Nutrition Series: Protein in a nutshell

What is a protein?

Protein is a highly complex substance that is present in all living organisms. Proteins are of great nutritional value and are directly involved in the chemical processes essential for life. The importance of proteins was recognized by chemists in the early 19th century, including Swedish chemist Jöns Jacob Berzelius, who in 1838 coined the term protein, a word derived from the Greek prōteios, meaning “holding first place.” 1

Importantly, protein makes up about 20% of our body weight and is a primary component of our muscles, hair, nails, skin, eyes and internal organs. Protein molecules are composed of carbon, oxygen, hydrogen, and nitrogen2. Interestingly, proteins consist of smaller molecules called amino acids, which link together like beads on a string. These linked amino acids form long protein chains, which then fold into complex shapes. There are about 20 different amino acids that occur naturally in proteins.3 Proteins differ from one another primarily in their sequence of amino acids, which is dictated by the nucleotide sequence of their genes.4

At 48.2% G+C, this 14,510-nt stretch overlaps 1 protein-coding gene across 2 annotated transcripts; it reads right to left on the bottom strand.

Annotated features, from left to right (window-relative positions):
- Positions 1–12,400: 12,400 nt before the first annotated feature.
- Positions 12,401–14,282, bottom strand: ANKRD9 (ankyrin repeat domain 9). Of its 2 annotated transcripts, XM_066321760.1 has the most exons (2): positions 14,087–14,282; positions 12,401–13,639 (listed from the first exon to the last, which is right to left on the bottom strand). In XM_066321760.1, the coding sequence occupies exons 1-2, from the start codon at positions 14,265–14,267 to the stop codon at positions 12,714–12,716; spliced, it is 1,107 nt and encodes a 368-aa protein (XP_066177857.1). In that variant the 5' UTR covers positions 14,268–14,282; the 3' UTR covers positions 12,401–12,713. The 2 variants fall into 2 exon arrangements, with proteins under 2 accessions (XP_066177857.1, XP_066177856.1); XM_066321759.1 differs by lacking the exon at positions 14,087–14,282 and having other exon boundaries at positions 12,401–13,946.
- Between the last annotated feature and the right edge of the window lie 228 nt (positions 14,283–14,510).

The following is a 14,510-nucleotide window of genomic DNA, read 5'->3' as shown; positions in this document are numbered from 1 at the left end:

Types of amino acids5

Amino acids are classified into three groups:

  • Essential amino acids
  • Nonessential amino acids
  • Conditionally essential amino acids

Essential amino acids

Essential amino acids cannot be made by the body. As a result, they must come from food.

The 9 essential amino acids are: histidine, isoleucine, leucine, lysine, methionine, phenylalanine, threonine, tryptophan, and valine.

Nonessential amino acids

Nonessential means that our bodies can produce the amino acid, even if we do not get it from the food we eat. Nonessential amino acids include alanine, arginine, asparagine, aspartic acid, cysteine, glutamic acid, glutamine, glycine, proline, serine, and tyrosine.

Conditionally essential amino acids

Conditionally essential amino acids are usually not essential, except in times of illness and stress. Conditionally essential amino acids include: arginine, cysteine, glutamine, tyrosine, glycine, proline, and serine.

Functions of proteins6

  1. Growth and maintenance of tissues
  2. Catalysis of biochemical reactions – Enzymes are proteins that allow key chemical reactions to take place within your body
  3. Acting as messengers – Some proteins are hormones, which are chemical messengers that aid communication between your cells, tissues and organs
  4. Providing structure – A class of proteins known as fibrous proteins provide various parts of your body with structure, strength, and elasticity
  5. Maintaining proper pH – Proteins act as a buffer system, helping your body maintain proper pH values in the blood and other bodily fluids
  6. Balancing fluids- Albumin and globulin are proteins in your blood that help maintain your body’s fluid balance by attracting and retaining water
  7. Supporting immune function – Proteins form antibodies to protect your body from foreign invaders such as bacteria and viruses
  8. Transporting and storing nutrients – Hemoglobin is a protein that carries oxygen while ferritin is a protein that stores iron